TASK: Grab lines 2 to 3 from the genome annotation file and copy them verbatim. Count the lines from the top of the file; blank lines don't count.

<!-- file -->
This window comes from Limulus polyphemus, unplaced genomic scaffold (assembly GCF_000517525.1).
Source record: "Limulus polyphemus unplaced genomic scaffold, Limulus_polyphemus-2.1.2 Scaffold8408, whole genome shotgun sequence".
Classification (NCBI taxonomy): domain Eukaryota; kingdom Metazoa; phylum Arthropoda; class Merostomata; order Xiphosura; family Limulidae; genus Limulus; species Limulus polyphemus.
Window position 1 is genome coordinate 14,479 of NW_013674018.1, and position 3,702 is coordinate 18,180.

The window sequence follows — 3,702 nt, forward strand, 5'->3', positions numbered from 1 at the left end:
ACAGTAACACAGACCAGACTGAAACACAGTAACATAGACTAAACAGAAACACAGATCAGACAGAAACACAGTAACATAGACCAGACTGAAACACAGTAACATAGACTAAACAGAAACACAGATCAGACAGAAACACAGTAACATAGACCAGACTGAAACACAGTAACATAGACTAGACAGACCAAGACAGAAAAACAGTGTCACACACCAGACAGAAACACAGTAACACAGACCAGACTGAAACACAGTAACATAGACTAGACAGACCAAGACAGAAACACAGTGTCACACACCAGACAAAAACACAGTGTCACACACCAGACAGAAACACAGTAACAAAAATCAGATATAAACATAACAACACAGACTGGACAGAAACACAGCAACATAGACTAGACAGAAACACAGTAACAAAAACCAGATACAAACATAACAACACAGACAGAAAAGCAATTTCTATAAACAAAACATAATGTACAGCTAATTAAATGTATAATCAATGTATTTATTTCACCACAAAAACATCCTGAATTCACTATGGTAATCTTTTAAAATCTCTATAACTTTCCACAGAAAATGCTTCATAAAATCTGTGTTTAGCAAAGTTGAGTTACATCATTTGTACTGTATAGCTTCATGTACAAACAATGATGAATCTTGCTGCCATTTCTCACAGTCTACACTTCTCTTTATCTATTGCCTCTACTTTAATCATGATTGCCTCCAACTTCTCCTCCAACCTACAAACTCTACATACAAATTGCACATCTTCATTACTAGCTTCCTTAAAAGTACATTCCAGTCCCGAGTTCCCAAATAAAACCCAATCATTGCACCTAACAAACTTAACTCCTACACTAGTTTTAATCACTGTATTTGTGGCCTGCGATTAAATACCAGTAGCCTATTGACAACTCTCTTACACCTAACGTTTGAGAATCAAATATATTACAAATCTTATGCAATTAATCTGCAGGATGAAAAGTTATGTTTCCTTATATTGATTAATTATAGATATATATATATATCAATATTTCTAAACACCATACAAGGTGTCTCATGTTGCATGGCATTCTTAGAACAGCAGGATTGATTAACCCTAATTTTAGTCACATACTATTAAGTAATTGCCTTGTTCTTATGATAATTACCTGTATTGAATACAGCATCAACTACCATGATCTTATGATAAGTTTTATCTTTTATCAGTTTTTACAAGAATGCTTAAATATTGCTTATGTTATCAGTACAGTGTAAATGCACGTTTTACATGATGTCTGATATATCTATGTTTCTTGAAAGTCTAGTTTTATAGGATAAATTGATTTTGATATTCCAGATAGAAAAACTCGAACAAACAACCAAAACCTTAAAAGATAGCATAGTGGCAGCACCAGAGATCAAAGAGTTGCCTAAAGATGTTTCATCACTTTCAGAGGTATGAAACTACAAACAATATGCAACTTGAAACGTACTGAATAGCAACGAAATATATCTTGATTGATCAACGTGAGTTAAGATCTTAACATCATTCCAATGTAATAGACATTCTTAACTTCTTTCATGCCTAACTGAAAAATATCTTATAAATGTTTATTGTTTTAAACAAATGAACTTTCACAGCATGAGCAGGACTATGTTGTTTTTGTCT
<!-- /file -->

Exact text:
Source record: "Limulus polyphemus unplaced genomic scaffold, Limulus_polyphemus-2.1.2 Scaffold8408, whole genome shotgun sequence".
Classification (NCBI taxonomy): domain Eukaryota; kingdom Metazoa; phylum Arthropoda; class Merostomata; order Xiphosura; family Limulidae; genus Limulus; species Limulus polyphemus.